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Howard Hughes Medical Institute to fund science education, outreach programs


Jim Barlow, Life Sciences Editor
(217) 333-5802;

CHAMPAIGN, Ill. — An ongoing, multi-faceted science education and outreach program, which benefits undergraduates as well as elementary through high school teachers and students across Illinois, is among 44 proposals nationwide that will receive funding from the Howard Hughes Medical Institute.

Maryland-based HHMI announced today (Tuesday) that the University of Illinois at Urbana-Champaign will receive $1.7 million over four years. In all, $80 million in grants were awarded for 44 proposals that had been submitted by 189 institutions.

"We are absolutely thrilled to receive another HHMI grant," said Susan Fahrbach, a professor of entomology and campus director of the HHMI-funded programs. "I believe we were chosen because of the strength of our existing programs. Without the infrastructure support provided by HHMI, none of these programs would exist on our campus."

The new grant allows for the continuation of four HHMI-supported programs: the Hughes Undergraduate Research Fellows (HURF); Prairie Flowers; the Biotechnology Outreach Program known as BEOP; and the BOAST Academy.

The Illinois campus has received HHMI funding for these undergraduate science education programs, in their present form, since 1993, Fahrbach said. The programs are a joint activity of the School of Integrative Biology and the School of Molecular & Cellular Biology. The programs include a substantial outreach component, she added.

Since summer 1993, 402 undergraduates – about two-thirds of them from the University of Illinois at Urbana-Champaign – have gone through the nine-week HURF summer internship. This summer, 31 students are participating. Participants live together in campus-approved housing, attend weekly career workshops and work 40 hours a week in research laboratories. Some students continue in the program during the subsequent school year.

HURF participants may work in any campus unit, choosing their research mentors through a guided matching process. HHMI funding covers stipends and housing for the students. The College of Liberal Arts and Sciences contributes tuition waivers, but individual faculty members contribute research costs out of their own budgets. Hundreds of faculty members, many on a repeating basis, from a variety of fields have participated.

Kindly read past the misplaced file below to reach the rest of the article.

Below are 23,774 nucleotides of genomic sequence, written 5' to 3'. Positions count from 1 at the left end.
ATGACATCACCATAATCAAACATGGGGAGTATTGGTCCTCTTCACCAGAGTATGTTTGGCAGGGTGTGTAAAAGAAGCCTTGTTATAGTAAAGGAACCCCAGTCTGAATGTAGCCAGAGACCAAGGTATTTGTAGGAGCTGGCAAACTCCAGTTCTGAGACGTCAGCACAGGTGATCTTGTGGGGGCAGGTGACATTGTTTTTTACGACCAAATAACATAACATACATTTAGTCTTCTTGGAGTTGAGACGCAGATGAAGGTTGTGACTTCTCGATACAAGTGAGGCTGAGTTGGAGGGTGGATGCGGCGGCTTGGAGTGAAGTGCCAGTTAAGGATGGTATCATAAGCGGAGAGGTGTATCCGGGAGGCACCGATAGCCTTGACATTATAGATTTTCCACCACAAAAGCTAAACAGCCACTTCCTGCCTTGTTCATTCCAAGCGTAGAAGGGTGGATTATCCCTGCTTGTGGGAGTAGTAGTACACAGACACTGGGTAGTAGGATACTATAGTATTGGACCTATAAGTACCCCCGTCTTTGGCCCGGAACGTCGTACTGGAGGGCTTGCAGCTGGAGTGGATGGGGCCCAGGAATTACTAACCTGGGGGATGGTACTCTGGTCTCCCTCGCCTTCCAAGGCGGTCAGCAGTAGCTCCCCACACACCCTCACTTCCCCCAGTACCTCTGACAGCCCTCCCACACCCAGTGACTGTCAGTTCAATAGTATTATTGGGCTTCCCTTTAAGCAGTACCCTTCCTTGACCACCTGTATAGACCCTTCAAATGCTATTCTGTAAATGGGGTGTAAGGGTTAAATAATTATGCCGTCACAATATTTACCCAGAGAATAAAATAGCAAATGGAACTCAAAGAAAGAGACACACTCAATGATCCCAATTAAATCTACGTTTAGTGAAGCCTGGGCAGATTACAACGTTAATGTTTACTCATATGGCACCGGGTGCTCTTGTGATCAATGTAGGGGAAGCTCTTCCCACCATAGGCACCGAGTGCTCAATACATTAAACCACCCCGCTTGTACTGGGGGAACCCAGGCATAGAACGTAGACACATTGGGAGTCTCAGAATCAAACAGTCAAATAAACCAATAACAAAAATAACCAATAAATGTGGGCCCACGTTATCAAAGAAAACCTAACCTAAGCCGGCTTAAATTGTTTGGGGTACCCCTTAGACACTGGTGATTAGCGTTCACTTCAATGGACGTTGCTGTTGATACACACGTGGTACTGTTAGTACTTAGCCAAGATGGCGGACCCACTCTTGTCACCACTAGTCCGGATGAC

"In the usual undergraduate science curricula, most students never experience using the scientific method," said crop scientist Michael Plewa, who mentors HURF students.
"Laboratory courses primarily teach procedure. I want students to understand that science is a creative process akin to the arts, music, poetry, writing, etc. I tell my students that their palette is the question at hand, their canvas the laboratory bench and their creativity is expressed by the elegance of the experimental design."

Prairie Flowers provides on-campus workshops, led by Illinois faculty, to upper elementary and middle school teachers in Illinois. In 2001-2002, a total of 340 teachers participated by attending the workshops or by using specially designed Prairie Flowers science-teaching kits to help them with hands-on teaching projects in their classrooms.

BEOP trains high school teachers in biotechnology issues and provides lending kits that allow their students to do hands-on molecular biology experiments. Program participants this past year developed a course specifically for Chicago’s public schools, and they designed biotechnology lessons for use in grade schools. High school teachers also borrowed BEOP-created science kits to teach more than 5,000 students.

The BOAST Academy is a science-enriched after-school program for academically at-risk children at Champaign's Kenwood Elementary School. Last year, 27 students benefited. HHMI support allows for a low child-to-staff ratio. The children also get to present posters of their work, alongside the entries of HURF members, many of whom mentor the children, at a special session where HHMI-supported work is displayed.

(EDITOR’S NOTE: This release complements one by the Howard Hughes Medical Institute. For a copy of the HHMI release, contact Jim Barlow or Jennifer Donovan at HHMI, (301) 215-8859.